03 March 2008


Oasis of Hope is a drop-in center for street kids in Kitale, Kenya. You can also visit their site here.

There are thousands of "street kids" in Kenya. These boys and girls have either been orphaned from diseases, including AIDS, or abandoned, or are simply neglected by their parents. Regardless of reasons, these children wander the streets day and night looking for food, scrounging for change to buy a variety of things--more often than not, inexpensive shoe glue that contains an addictive chemical that makes them high. This high will curb hunger, dull pain, and pass the time. It is a sad little life, but many will never know any different.

Three years ago, an American woman named Lydia had a conversation with a Kenyan man, Geoffrey, about his wildest dreams. He had a desire to open a drop-in centre for the street kids in the city of Kitale, Kenya. Oasis of Hope was formed. (Though the process was much more difficult than this sentence lets on.)

The drop-in centre provided daily breakfast (tea and toast) and lunch (typically a stewish-soup). In between meals, the kids are taught English, Swahili, math, Bible, reading, writing...basic school subjects. After lunch, the kids return to their life on the street...fortunately, now they have full bellies.

In the last three years, Oasis of Hope has grown to over one hundred students. Glue is not allowed in the centre, and many students have decreased (if not completely given up) their glue habit.

In the last year or so, a second "phase" of the plan has been launched; students who show dedication are (over time) placed in to group homes in the community. Each home has 6 same gender kids and are parented by a couple from the local church. The students transfer in to the community school and learn to develop societal skills (in a home, in a family, with siblings) outside of the street mentality they have had, some practically since birth.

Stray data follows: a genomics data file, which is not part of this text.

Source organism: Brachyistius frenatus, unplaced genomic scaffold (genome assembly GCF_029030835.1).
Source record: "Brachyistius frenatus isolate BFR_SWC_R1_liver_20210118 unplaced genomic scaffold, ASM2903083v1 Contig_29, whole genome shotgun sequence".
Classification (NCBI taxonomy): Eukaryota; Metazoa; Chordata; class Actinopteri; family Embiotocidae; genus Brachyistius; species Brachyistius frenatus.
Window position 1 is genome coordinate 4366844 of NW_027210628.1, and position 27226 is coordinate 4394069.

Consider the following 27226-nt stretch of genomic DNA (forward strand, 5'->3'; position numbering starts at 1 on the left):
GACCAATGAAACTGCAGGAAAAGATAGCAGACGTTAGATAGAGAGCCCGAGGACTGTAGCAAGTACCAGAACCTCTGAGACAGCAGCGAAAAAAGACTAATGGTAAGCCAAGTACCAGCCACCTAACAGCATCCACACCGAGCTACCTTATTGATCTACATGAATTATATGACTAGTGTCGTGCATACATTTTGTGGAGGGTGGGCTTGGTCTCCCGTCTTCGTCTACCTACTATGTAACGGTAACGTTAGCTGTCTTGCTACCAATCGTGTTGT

There are currently 3 boys homes and 1 girls home. We, on my most recent trip, were able to visit one of the community schools that one boys house attends. The boys who had attended Oasis of Hope met us out front to tell us about their lives: names, ages, and future careers. The answers were amazing...pastor, teacher, doctor, lawyer, President.

What I can't shake is that three years ago, these boys were hopeless. They ate out of dumpsters. Were beaten by the police. Some were sexually abused by passers-by. And now, they have such an unbelievable path ahead of them. To think, some of them may not have lived much longer, and if they had, it would have been in drug-induced haze. Now, they are educated, healthy and happy. All because Jeffery dared to dream.

I want, so badly, to be a part of what they are doing in this centre. These teachers, who are well-educated and fully qualified to work in any other school, choose to be part of making a huge difference in the lives of these otherwise unloved children.

These kids, this community, and ultimately Kenya (President) will be different because of these teachers who are willing to take the time to help.

I hope you will join me in prayer for these kids, teachers, and their future...

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